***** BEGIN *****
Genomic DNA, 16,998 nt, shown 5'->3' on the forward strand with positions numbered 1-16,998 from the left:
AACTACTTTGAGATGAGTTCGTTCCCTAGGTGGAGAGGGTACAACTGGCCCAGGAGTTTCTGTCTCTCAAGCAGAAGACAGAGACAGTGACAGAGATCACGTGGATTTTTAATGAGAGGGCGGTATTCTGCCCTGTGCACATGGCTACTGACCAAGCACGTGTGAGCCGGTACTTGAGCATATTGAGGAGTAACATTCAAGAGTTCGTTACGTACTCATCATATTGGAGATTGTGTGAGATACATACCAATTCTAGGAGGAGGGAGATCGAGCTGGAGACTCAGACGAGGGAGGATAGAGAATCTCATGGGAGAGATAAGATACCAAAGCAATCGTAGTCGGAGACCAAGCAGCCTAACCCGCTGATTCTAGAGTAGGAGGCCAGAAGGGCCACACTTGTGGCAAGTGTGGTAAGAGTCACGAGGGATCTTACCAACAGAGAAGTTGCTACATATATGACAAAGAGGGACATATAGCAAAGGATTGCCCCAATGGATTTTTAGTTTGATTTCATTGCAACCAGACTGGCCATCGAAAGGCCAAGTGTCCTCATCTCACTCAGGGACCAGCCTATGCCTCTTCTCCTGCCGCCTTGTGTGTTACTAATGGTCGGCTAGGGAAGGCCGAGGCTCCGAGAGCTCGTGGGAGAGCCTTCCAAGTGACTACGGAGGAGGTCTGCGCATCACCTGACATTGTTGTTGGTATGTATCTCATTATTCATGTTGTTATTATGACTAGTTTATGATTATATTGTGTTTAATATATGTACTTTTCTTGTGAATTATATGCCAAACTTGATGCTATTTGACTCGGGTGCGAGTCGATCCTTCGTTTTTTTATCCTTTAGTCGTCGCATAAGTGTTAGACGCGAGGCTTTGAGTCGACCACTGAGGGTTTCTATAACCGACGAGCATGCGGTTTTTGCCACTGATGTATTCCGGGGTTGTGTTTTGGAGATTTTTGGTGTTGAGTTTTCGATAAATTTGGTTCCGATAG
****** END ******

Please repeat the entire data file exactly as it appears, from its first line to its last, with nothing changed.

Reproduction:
Genomic DNA, 16,998 nt, shown 5'->3' on the forward strand with positions numbered 1-16,998 from the left:
AACTACTTTGAGATGAGTTCGTTCCCTAGGTGGAGAGGGTACAACTGGCCCAGGAGTTTCTGTCTCTCAAGCAGAAGACAGAGACAGTGACAGAGATCACGTGGATTTTTAATGAGAGGGCGGTATTCTGCCCTGTGCACATGGCTACTGACCAAGCACGTGTGAGCCGGTACTTGAGCATATTGAGGAGTAACATTCAAGAGTTCGTTACGTACTCATCATATTGGAGATTGTGTGAGATACATACCAATTCTAGGAGGAGGGAGATCGAGCTGGAGACTCAGACGAGGGAGGATAGAGAATCTCATGGGAGAGATAAGATACCAAAGCAATCGTAGTCGGAGACCAAGCAGCCTAACCCGCTGATTCTAGAGTAGGAGGCCAGAAGGGCCACACTTGTGGCAAGTGTGGTAAGAGTCACGAGGGATCTTACCAACAGAGAAGTTGCTACATATATGACAAAGAGGGACATATAGCAAAGGATTGCCCCAATGGATTTTTAGTTTGATTTCATTGCAACCAGACTGGCCATCGAAAGGCCAAGTGTCCTCATCTCACTCAGGGACCAGCCTATGCCTCTTCTCCTGCCGCCTTGTGTGTTACTAATGGTCGGCTAGGGAAGGCCGAGGCTCCGAGAGCTCGTGGGAGAGCCTTCCAAGTGACTACGGAGGAGGTCTGCGCATCACCTGACATTGTTGTTGGTATGTATCTCATTATTCATGTTGTTATTATGACTAGTTTATGATTATATTGTGTTTAATATATGTACTTTTCTTGTGAATTATATGCCAAACTTGATGCTATTTGACTCGGGTGCGAGTCGATCCTTCGTTTTTTTATCCTTTAGTCGTCGCATAAGTGTTAGACGCGAGGCTTTGAGTCGACCACTGAGGGTTTCTATAACCGACGAGCATGCGGTTTTTGCCACTGATGTATTCCGGGGTTGTGTTTTGGAGATTTTTGGTGTTGAGTTTTCGATAAATTTGGTTCCGATAG